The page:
Migrating to new Mapbox expressions


Mapbox GL features an expression system by which a list of strings indicating various methods can be passed to the library to indicate how input data should be converted and rendered. The style spec is available here. This blog post is intended for individuals who are currently using the old expressions spec and want to convert over to the new expressions spec but have encountered difficulty successfully doing so.

Note that I am using Mapbox GL v0.51.0 and v0.52.0 (and tested later sections with v0.53.0 and confirmed the following issues were present for those portions as well). I noticed in v0.53.0 behavior was different. It looks like the expressions behavior is very much in flux. I am writing this in the hopes of helping individuals who run into some of the errors Mapbox throws related to expressions on the right course.

Background on GL JS

The current spec documentation on their site actually covers two versions of the expressions spec. This statement is accurate at the time of the publication of this blog post (mid-February). It does not differentiate between the two versions. If you attempt to mix the two versions (something you could inadvertently do if just following the online documentation), Mapbox GL will crash.

Here’s an example. Let’s say I have 2 squares that are saved as a GeoJSON. This GeoJSON looks like this (it is just 2 squares):


Note that the same expression pattern is applicable to a vector tile source, which is also where expressions to handle a stream of data that we can’t observe in its entirety at a single point are most useful.

I want to apply an extrusion, as well as color them, based on some attributes they hold in their feature properties. Here’s the attributes made available:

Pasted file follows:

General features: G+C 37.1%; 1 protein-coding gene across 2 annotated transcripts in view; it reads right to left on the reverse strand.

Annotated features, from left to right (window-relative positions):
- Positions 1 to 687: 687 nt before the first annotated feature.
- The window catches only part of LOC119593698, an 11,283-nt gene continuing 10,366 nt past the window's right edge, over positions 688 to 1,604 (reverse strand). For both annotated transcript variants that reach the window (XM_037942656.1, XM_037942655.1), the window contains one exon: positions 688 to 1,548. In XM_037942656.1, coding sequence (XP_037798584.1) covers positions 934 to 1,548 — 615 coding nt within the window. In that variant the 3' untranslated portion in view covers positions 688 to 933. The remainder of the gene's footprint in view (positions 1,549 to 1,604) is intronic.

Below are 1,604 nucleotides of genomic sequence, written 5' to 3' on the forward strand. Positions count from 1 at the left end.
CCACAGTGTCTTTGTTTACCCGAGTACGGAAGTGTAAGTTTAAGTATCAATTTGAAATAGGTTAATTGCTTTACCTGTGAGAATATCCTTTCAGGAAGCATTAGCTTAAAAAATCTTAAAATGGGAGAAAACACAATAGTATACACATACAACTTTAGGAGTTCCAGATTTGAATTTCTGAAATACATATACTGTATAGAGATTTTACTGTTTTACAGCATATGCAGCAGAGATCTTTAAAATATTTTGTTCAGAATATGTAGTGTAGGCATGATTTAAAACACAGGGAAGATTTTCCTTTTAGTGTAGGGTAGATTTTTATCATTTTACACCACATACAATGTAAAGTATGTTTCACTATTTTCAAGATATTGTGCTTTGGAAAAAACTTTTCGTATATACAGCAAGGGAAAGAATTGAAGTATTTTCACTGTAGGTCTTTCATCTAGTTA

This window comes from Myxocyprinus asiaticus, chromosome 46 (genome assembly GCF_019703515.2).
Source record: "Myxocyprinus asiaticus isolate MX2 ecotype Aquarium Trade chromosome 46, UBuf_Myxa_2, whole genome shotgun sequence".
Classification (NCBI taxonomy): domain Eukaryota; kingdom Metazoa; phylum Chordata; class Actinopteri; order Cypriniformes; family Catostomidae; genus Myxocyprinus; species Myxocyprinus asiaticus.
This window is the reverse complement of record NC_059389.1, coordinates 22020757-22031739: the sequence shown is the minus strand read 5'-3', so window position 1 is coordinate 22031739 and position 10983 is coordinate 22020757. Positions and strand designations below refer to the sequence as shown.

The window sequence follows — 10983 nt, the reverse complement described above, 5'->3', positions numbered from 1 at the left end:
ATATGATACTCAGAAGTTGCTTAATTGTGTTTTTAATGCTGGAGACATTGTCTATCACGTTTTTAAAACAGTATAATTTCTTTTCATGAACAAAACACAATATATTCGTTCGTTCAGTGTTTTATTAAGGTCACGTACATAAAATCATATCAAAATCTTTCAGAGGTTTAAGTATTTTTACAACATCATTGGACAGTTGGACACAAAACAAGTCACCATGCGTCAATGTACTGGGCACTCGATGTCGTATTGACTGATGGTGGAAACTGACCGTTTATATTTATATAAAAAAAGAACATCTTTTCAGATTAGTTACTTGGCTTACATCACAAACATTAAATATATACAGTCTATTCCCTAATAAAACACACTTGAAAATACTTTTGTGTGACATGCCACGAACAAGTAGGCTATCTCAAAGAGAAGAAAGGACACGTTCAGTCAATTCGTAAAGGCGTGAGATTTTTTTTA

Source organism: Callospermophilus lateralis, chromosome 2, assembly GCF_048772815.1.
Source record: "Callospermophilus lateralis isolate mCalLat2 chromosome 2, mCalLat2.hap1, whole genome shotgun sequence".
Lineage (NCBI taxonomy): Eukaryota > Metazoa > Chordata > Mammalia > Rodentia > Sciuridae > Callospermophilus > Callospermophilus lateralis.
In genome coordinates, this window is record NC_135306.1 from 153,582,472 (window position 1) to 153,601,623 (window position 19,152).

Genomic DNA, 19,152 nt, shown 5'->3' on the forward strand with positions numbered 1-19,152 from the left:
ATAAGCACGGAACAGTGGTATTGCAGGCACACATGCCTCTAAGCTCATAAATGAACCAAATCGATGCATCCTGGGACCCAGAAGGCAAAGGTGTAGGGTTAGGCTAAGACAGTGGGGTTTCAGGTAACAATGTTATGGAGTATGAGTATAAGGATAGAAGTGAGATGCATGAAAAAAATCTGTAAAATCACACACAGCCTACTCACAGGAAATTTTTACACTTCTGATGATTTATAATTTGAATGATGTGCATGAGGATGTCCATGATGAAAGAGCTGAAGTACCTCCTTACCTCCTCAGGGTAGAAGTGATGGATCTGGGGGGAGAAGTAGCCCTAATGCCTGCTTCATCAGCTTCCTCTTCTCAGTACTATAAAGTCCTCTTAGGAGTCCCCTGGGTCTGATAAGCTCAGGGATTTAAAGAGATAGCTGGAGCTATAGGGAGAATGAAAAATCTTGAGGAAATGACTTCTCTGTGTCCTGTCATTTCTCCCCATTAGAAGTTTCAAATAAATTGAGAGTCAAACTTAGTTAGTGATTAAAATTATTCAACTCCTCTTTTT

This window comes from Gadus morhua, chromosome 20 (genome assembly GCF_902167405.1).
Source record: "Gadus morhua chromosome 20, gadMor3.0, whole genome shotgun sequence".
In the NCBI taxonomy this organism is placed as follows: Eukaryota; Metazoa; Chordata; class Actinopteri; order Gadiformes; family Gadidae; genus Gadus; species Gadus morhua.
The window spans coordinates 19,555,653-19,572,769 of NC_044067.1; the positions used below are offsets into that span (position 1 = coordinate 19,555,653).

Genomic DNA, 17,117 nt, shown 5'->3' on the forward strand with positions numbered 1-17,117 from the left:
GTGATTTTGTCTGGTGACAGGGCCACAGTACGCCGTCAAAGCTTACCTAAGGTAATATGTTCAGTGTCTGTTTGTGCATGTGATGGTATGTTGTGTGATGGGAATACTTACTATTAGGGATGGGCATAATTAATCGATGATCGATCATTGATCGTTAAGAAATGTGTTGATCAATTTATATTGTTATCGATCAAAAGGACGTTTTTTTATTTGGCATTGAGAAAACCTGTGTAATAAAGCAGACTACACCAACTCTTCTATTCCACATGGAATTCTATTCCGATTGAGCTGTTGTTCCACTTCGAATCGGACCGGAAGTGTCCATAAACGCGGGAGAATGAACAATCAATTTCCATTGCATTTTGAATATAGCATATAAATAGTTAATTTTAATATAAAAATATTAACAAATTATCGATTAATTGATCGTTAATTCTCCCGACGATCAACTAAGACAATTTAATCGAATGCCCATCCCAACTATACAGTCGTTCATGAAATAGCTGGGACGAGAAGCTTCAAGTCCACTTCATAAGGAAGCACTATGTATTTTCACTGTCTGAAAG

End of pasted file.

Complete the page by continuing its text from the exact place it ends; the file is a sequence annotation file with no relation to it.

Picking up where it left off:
"properties": {
  "foo": 10,
  "bar": 100,
  "color": "#add8e6"

In this example, I want to filter and extrude based on a combination of the attributes foo and bar.

How might I currently do this? Here is the layer paint and filter properties I might currently be using:

  'id': 'room-extrusion',
  'type': 'fill-extrusion',
  'source': {
    'type': 'geojson',
    'data': './data.json'
  'filter': ['in', 'foo', 10, 50],
  'paint': {
    'fill-extrusion-height': ['get', 'bar'],
    'fill-extrusion-color': ['get', 'color']

In the above layer style, I do the following:

  • Apply a filter to limit only the items being rendered to those where the foo attribute is a number in the set of valid values (which is 10, 50)
  • Extruding based on the numeric value in the bar attribute
  • Applying a color based on the color string value that is in the color attribute

This method works with the old expression patter. If you apply it to the GeoJSON I am using as an example, the result will look like this:


New Match expression pattern

Upgrading the above filter is pretty straightforward with the new expression patter. Instead of ['in', 'foo', 10, 50], you need to insted use the match operator, like so:

['match', ['get', 'foo'], [10, 50], true, false]

But what about migrating older, more complex filters will be trickier to migrate. Let’s say you have a complex filter logic that is generated through a series of helper functions, etc. All these need to be upgraded in tandem. Mapbox cannot handled “mixed” expressions. Here is an example.